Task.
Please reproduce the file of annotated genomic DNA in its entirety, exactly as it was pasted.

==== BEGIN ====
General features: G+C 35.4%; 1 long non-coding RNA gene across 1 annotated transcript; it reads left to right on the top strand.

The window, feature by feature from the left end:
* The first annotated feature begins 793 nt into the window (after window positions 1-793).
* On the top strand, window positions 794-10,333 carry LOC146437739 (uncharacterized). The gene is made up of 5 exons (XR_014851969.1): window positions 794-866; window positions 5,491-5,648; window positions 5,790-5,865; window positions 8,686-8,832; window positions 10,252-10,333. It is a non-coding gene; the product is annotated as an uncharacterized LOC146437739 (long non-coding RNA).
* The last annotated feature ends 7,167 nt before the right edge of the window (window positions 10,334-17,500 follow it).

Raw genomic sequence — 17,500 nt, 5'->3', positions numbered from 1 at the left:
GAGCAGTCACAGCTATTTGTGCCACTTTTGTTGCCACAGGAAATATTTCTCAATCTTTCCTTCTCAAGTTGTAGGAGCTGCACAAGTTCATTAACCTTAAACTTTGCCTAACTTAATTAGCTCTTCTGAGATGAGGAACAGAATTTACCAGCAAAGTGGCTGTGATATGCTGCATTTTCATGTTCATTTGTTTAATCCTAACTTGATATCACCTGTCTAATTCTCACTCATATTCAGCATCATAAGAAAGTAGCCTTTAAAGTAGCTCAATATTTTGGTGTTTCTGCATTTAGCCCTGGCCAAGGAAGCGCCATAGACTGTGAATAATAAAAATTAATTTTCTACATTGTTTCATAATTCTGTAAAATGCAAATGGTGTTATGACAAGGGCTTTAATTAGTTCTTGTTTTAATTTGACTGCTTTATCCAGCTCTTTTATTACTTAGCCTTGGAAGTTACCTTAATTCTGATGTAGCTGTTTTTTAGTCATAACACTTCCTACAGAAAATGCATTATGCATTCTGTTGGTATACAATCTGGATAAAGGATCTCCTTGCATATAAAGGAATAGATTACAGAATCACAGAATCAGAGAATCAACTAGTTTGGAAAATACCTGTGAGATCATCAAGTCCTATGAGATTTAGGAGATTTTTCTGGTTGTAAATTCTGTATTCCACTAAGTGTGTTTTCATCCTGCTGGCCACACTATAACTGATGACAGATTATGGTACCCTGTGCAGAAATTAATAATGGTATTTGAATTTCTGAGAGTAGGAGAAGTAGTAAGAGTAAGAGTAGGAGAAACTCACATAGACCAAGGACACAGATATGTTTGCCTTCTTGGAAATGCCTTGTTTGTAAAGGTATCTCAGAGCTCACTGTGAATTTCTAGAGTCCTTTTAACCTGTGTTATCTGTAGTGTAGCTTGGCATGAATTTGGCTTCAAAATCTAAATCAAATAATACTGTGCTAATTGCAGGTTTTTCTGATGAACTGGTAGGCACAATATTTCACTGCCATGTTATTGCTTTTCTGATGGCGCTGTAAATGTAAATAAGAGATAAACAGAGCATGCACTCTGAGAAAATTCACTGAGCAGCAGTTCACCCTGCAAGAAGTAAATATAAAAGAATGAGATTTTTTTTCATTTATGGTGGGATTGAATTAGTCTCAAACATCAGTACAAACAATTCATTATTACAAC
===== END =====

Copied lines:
General features: G+C 35.4%; 1 long non-coding RNA gene across 1 annotated transcript; it reads left to right on the top strand.

The window, feature by feature from the left end:
* The first annotated feature begins 793 nt into the window (after window positions 1-793).
* On the top strand, window positions 794-10,333 carry LOC146437739 (uncharacterized). The gene is made up of 5 exons (XR_014851969.1): window positions 794-866; window positions 5,491-5,648; window positions 5,790-5,865; window positions 8,686-8,832; window positions 10,252-10,333. It is a non-coding gene; the product is annotated as an uncharacterized LOC146437739 (long non-coding RNA).
* The last annotated feature ends 7,167 nt before the right edge of the window (window positions 10,334-17,500 follow it).

Raw genomic sequence — 17,500 nt, 5'->3', positions numbered from 1 at the left:
GAGCAGTCACAGCTATTTGTGCCACTTTTGTTGCCACAGGAAATATTTCTCAATCTTTCCTTCTCAAGTTGTAGGAGCTGCACAAGTTCATTAACCTTAAACTTTGCCTAACTTAATTAGCTCTTCTGAGATGAGGAACAGAATTTACCAGCAAAGTGGCTGTGATATGCTGCATTTTCATGTTCATTTGTTTAATCCTAACTTGATATCACCTGTCTAATTCTCACTCATATTCAGCATCATAAGAAAGTAGCCTTTAAAGTAGCTCAATATTTTGGTGTTTCTGCATTTAGCCCTGGCCAAGGAAGCGCCATAGACTGTGAATAATAAAAATTAATTTTCTACATTGTTTCATAATTCTGTAAAATGCAAATGGTGTTATGACAAGGGCTTTAATTAGTTCTTGTTTTAATTTGACTGCTTTATCCAGCTCTTTTATTACTTAGCCTTGGAAGTTACCTTAATTCTGATGTAGCTGTTTTTTAGTCATAACACTTCCTACAGAAAATGCATTATGCATTCTGTTGGTATACAATCTGGATAAAGGATCTCCTTGCATATAAAGGAATAGATTACAGAATCACAGAATCAGAGAATCAACTAGTTTGGAAAATACCTGTGAGATCATCAAGTCCTATGAGATTTAGGAGATTTTTCTGGTTGTAAATTCTGTATTCCACTAAGTGTGTTTTCATCCTGCTGGCCACACTATAACTGATGACAGATTATGGTACCCTGTGCAGAAATTAATAATGGTATTTGAATTTCTGAGAGTAGGAGAAGTAGTAAGAGTAAGAGTAGGAGAAACTCACATAGACCAAGGACACAGATATGTTTGCCTTCTTGGAAATGCCTTGTTTGTAAAGGTATCTCAGAGCTCACTGTGAATTTCTAGAGTCCTTTTAACCTGTGTTATCTGTAGTGTAGCTTGGCATGAATTTGGCTTCAAAATCTAAATCAAATAATACTGTGCTAATTGCAGGTTTTTCTGATGAACTGGTAGGCACAATATTTCACTGCCATGTTATTGCTTTTCTGATGGCGCTGTAAATGTAAATAAGAGATAAACAGAGCATGCACTCTGAGAAAATTCACTGAGCAGCAGTTCACCCTGCAAGAAGTAAATATAAAAGAATGAGATTTTTTTTCATTTATGGTGGGATTGAATTAGTCTCAAACATCAGTACAAACAATTCATTATTACAAC